Attacks on Scots emergency fire crews soar 36% in a year

Attacks on fire crew have soared in the past year. Picture: John Devlin
Attacks on fire crew have soared in the past year. Picture: John Devlin
Share this article
0
Have your say

Attacks on firefighters responding to emergency call-outs have reached a four-year high in four regions of Scotland, official figures show.

Glasgow was the most dangerous city with 23 attacks in the past 12 months, followed by Edinburgh with eight.

Incidents in West Lothian and East Dunbartonshire were also at their highest since 2015/16, with five and four respectively.

The total number of attacks across Scotland – including objects being thrown, physical abuse and other acts of aggression aimed at crews – rose by a third (36 per cent) in 2018/19, with 72 reported.

Firefighters were injured in two cases.

Assistant Chief Officer John Dickie, director of response and resilience for the Scottish Fire and Rescue Service (SFRS), condemned all violence against firefighters.

“Attacks on emergency responders are completely unacceptable and I am sure the public would be outraged by incidents where emergency service workers have been targeted while working to protect people and property,” he said.

“For us, this type of behaviour not only prevents our crews from bringing any emergency to a safe and swift conclusion but can also impact on our emergency service colleagues who may have to support us. This cannot be condoned.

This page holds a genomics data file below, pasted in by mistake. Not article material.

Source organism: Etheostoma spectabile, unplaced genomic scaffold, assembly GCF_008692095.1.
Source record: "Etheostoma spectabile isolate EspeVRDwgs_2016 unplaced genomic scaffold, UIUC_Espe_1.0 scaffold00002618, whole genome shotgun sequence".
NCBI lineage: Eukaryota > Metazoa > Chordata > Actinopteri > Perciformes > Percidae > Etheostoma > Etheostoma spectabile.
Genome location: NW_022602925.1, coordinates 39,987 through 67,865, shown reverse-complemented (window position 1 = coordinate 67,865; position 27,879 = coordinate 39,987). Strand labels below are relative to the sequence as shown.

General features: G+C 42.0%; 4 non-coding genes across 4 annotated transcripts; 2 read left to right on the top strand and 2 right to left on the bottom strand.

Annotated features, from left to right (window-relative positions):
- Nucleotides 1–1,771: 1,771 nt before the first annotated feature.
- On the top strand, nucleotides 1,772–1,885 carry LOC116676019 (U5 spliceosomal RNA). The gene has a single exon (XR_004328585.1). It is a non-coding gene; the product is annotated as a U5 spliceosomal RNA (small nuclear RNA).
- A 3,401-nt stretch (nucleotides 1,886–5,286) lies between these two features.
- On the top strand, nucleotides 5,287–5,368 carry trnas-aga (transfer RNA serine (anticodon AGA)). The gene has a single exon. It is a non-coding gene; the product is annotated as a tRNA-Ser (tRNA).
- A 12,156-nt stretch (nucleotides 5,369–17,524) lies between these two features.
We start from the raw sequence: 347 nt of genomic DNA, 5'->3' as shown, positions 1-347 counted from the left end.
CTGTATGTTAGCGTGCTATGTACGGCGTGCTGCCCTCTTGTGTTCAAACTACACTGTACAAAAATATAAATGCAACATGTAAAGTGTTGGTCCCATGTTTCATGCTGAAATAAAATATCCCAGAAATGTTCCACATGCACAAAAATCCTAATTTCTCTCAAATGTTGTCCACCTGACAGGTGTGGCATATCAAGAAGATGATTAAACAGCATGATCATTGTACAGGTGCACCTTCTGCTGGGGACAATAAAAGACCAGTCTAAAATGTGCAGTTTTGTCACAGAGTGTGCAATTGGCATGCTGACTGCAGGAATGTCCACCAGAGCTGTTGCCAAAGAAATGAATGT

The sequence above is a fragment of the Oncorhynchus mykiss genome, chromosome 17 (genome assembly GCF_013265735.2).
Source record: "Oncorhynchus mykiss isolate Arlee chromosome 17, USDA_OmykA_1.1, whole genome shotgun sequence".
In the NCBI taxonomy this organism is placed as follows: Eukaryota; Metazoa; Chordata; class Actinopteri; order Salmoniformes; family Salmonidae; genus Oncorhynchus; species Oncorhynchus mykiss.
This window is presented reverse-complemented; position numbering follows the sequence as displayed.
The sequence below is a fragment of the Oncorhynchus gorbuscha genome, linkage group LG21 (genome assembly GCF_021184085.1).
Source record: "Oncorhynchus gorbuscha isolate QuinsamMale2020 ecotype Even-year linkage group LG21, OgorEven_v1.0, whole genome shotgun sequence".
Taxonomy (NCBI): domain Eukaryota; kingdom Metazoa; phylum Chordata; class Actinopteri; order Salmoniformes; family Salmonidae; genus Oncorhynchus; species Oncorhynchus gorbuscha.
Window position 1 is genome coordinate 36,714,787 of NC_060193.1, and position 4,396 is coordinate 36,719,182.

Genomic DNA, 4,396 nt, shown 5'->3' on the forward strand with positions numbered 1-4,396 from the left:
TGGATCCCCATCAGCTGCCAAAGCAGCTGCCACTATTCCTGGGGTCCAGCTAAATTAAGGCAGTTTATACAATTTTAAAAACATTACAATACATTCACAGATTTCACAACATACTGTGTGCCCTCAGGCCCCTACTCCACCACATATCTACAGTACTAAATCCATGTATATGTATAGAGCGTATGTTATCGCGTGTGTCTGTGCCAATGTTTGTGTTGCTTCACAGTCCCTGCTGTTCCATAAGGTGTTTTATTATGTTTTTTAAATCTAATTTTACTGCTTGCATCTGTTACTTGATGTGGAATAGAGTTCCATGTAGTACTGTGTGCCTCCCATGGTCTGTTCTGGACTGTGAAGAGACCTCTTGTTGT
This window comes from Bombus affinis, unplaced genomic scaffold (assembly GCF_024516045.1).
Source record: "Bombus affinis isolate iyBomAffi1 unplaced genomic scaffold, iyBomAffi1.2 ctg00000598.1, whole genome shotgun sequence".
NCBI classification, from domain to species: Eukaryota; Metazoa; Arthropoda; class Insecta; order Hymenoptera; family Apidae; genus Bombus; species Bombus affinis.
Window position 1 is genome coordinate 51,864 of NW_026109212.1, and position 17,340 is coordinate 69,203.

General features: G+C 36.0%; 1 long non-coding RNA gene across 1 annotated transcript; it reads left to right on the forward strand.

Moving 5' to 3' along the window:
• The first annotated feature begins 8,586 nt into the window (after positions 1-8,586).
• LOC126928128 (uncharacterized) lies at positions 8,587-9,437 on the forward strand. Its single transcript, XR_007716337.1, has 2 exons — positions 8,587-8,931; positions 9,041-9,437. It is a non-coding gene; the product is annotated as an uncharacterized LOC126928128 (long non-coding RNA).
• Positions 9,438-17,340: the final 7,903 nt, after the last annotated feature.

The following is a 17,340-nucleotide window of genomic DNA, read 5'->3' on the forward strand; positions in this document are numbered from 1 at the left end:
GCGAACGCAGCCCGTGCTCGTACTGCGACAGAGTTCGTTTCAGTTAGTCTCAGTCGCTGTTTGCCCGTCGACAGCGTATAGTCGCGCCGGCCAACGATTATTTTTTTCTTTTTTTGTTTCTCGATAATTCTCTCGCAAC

“We will work to identify those responsible and we will pass that intelligence to our police partners, which can result in a variety of consequences.”

Firefighters said hostile actions often intensify around Bonfire Night, the force’s busiest day of the year.

SFRS handled 723 calls from members of the public on 5 November last year, with several teams coming under threat as they responded to incidents.

Some crews were targeted by missiles and fireworks in the course of their duties.

Under the Emergency Workers (Scotland) Act 2005, anyone found guilty of attacking staff undertaking emergency responses can face fines of up to £10,000 and a year’s imprisonment.

The number of attacks on Scottish fire crews has fallen since the law was brought in.

However, the introduction of similar penalties across the rest of the UK is yet to cut the number of assaults being directed at fire teams.

Figures obtained from 49 of the UK’s 50 fire services show there were more than 900 attacks on crews in 2018/19 – roughly the same number as the previous year. At least nine firefighters were injured. In Northern Ireland attacks hit a five-year low of 93.

The Scottish Government said: “All attacks against our emergency services, including our fire and rescue service officers, are despicable and we condemn them in the strongest possible terms. There will be a zero tolerance approach to attacks on our firefighters.”